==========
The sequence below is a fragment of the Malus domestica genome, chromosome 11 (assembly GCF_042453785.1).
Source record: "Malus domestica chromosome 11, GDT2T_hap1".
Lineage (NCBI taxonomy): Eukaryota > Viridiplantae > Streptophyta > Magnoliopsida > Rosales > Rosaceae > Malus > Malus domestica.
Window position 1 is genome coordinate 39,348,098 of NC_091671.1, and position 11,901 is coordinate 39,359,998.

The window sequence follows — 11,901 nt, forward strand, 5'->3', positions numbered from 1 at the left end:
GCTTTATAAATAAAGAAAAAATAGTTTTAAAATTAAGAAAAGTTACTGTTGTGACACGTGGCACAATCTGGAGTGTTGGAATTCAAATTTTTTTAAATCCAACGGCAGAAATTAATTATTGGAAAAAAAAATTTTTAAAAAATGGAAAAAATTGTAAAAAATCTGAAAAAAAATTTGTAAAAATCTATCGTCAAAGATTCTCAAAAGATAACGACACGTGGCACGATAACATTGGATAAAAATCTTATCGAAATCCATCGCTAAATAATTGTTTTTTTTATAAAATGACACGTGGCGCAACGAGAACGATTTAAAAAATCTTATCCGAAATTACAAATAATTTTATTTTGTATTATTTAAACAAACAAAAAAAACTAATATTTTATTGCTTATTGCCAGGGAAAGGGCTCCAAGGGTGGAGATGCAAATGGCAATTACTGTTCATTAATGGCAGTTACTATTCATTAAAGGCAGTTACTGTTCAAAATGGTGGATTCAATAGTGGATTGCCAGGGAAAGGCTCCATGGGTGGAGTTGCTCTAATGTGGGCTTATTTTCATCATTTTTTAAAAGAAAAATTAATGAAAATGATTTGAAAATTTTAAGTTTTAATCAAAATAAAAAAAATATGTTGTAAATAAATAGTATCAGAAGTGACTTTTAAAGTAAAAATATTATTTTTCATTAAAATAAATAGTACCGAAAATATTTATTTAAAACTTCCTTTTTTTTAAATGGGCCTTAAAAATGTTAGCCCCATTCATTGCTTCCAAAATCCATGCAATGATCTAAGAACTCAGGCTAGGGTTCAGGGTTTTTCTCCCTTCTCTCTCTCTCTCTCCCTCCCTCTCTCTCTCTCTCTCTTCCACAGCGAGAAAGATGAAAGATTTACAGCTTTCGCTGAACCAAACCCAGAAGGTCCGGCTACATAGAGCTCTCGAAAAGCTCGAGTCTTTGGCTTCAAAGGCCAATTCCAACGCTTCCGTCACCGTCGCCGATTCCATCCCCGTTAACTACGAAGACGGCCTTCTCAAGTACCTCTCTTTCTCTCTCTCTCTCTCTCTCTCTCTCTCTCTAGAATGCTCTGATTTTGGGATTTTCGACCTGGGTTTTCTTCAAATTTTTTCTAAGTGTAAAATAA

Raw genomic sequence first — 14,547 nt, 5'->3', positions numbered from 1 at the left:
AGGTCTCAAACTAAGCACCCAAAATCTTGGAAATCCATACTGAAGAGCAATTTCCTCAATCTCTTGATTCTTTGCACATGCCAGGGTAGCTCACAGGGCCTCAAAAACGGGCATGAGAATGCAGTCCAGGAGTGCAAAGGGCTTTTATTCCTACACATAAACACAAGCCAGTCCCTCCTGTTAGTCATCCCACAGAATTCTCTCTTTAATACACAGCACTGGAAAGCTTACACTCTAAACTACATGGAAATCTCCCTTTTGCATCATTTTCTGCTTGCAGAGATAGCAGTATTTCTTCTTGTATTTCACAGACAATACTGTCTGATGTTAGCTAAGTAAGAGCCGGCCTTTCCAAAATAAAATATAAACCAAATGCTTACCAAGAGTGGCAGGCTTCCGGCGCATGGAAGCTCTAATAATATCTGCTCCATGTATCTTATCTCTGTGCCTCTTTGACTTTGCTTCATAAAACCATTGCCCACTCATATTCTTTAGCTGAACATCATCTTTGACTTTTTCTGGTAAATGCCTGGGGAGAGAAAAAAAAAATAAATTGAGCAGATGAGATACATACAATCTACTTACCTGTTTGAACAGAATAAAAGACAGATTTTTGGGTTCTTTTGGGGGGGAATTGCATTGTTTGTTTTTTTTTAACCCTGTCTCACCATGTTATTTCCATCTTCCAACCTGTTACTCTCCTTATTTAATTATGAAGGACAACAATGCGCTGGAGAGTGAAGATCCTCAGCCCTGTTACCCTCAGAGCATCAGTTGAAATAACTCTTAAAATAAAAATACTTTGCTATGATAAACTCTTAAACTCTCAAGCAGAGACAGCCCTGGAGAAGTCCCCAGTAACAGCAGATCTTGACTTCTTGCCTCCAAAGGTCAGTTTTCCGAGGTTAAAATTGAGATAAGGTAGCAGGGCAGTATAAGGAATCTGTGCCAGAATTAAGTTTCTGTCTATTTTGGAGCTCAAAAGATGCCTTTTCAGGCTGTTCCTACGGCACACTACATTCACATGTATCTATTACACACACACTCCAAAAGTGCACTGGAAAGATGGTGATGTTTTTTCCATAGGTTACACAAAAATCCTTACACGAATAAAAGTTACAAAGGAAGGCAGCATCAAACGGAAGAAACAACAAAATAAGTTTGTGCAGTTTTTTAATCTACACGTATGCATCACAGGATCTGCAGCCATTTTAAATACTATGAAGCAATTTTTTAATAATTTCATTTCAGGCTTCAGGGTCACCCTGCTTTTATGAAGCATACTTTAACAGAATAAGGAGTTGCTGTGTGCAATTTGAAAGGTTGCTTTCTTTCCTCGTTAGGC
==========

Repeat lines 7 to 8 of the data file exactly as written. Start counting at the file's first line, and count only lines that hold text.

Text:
Raw genomic sequence first — 14,547 nt, 5'->3', positions numbered from 1 at the left:
AGGTCTCAAACTAAGCACCCAAAATCTTGGAAATCCATACTGAAGAGCAATTTCCTCAATCTCTTGATTCTTTGCACATGCCAGGGTAGCTCACAGGGCCTCAAAAACGGGCATGAGAATGCAGTCCAGGAGTGCAAAGGGCTTTTATTCCTACACATAAACACAAGCCAGTCCCTCCTGTTAGTCATCCCACAGAATTCTCTCTTTAATACACAGCACTGGAAAGCTTACACTCTAAACTACATGGAAATCTCCCTTTTGCATCATTTTCTGCTTGCAGAGATAGCAGTATTTCTTCTTGTATTTCACAGACAATACTGTCTGATGTTAGCTAAGTAAGAGCCGGCCTTTCCAAAATAAAATATAAACCAAATGCTTACCAAGAGTGGCAGGCTTCCGGCGCATGGAAGCTCTAATAATATCTGCTCCATGTATCTTATCTCTGTGCCTCTTTGACTTTGCTTCATAAAACCATTGCCCACTCATATTCTTTAGCTGAACATCATCTTTGACTTTTTCTGGTAAATGCCTGGGGAGAGAAAAAAAAAATAAATTGAGCAGATGAGATACATACAATCTACTTACCTGTTTGAACAGAATAAAAGACAGATTTTTGGGTTCTTTTGGGGGGGAATTGCATTGTTTGTTTTTTTTTAACCCTGTCTCACCATGTTATTTCCATCTTCCAACCTGTTACTCTCCTTATTTAATTATGAAGGACAACAATGCGCTGGAGAGTGAAGATCCTCAGCCCTGTTACCCTCAGAGCATCAGTTGAAATAACTCTTAAAATAAAAATACTTTGCTATGATAAACTCTTAAACTCTCAAGCAGAGACAGCCCTGGAGAAGTCCCCAGTAACAGCAGATCTTGACTTCTTGCCTCCAAAGGTCAGTTTTCCGAGGTTAAAATTGAGATAAGGTAGCAGGGCAGTATAAGGAATCTGTGCCAGAATTAAGTTTCTGTCTATTTTGGAGCTCAAAAGATGCCTTTTCAGGCTGTTCCTACGGCACACTACATTCACATGTATCTATTACACACACACTCCAAAAGTGCACTGGAAAGATGGTGATGTTTTTTCCATAGGTTACACAAAAATCCTTACACGAATAAAAGTTACAAAGGAAGGCAGCATCAAACGGAAGAAACAACAAAATAAGTTTGTGCAGTTTTTTAATCTACACGTATGCATCACAGGATCTGCAGCCATTTTAAATACTATGAAGCAATTTTTTAATAATTTCATTTCAGGCTTCAGGGTCACCCTGCTTTTATGAAGCATACTTTAACAGAATAAGGAGTTGCTGTGTGCAATTTGAAAGGTTGCTTTCTTTCCTCGTTAGGC